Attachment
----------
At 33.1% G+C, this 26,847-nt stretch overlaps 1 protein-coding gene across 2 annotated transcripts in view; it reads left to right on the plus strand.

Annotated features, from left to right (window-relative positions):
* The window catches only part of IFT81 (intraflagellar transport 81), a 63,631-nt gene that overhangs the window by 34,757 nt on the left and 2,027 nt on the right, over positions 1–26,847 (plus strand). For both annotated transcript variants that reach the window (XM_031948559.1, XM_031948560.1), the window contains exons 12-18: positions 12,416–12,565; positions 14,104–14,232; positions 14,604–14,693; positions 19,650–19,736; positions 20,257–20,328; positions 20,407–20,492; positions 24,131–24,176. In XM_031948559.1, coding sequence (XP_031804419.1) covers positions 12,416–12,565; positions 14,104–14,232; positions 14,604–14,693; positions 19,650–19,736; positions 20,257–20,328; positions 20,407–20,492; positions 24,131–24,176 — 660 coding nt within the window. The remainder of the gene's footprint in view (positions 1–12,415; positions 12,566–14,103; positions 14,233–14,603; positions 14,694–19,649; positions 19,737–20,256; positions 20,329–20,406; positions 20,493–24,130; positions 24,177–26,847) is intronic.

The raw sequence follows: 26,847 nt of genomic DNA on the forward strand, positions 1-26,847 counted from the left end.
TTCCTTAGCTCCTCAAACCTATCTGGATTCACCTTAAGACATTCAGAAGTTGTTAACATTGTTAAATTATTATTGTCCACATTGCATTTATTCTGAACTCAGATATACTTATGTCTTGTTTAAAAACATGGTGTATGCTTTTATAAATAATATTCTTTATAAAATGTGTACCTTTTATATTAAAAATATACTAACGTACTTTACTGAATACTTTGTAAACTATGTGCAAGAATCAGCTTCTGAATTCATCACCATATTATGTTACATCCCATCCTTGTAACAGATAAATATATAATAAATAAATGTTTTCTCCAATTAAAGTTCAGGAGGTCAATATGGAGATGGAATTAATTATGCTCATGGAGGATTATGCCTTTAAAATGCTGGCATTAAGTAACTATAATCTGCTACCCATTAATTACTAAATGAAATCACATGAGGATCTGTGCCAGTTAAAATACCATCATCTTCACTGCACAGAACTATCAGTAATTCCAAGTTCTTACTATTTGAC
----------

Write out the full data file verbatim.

At 33.1% G+C, this 26,847-nt stretch overlaps 1 protein-coding gene across 2 annotated transcripts in view; it reads left to right on the plus strand.

Annotated features, from left to right (window-relative positions):
* The window catches only part of IFT81 (intraflagellar transport 81), a 63,631-nt gene that overhangs the window by 34,757 nt on the left and 2,027 nt on the right, over positions 1–26,847 (plus strand). For both annotated transcript variants that reach the window (XM_031948559.1, XM_031948560.1), the window contains exons 12-18: positions 12,416–12,565; positions 14,104–14,232; positions 14,604–14,693; positions 19,650–19,736; positions 20,257–20,328; positions 20,407–20,492; positions 24,131–24,176. In XM_031948559.1, coding sequence (XP_031804419.1) covers positions 12,416–12,565; positions 14,104–14,232; positions 14,604–14,693; positions 19,650–19,736; positions 20,257–20,328; positions 20,407–20,492; positions 24,131–24,176 — 660 coding nt within the window. The remainder of the gene's footprint in view (positions 1–12,415; positions 12,566–14,103; positions 14,233–14,603; positions 14,694–19,649; positions 19,737–20,256; positions 20,329–20,406; positions 20,493–24,130; positions 24,177–26,847) is intronic.

The raw sequence follows: 26,847 nt of genomic DNA on the forward strand, positions 1-26,847 counted from the left end.
TTCCTTAGCTCCTCAAACCTATCTGGATTCACCTTAAGACATTCAGAAGTTGTTAACATTGTTAAATTATTATTGTCCACATTGCATTTATTCTGAACTCAGATATACTTATGTCTTGTTTAAAAACATGGTGTATGCTTTTATAAATAATATTCTTTATAAAATGTGTACCTTTTATATTAAAAATATACTAACGTACTTTACTGAATACTTTGTAAACTATGTGCAAGAATCAGCTTCTGAATTCATCACCATATTATGTTACATCCCATCCTTGTAACAGATAAATATATAATAAATAAATGTTTTCTCCAATTAAAGTTCAGGAGGTCAATATGGAGATGGAATTAATTATGCTCATGGAGGATTATGCCTTTAAAATGCTGGCATTAAGTAACTATAATCTGCTACCCATTAATTACTAAATGAAATCACATGAGGATCTGTGCCAGTTAAAATACCATCATCTTCACTGCACAGAACTATCAGTAATTCCAAGTTCTTACTATTTGAC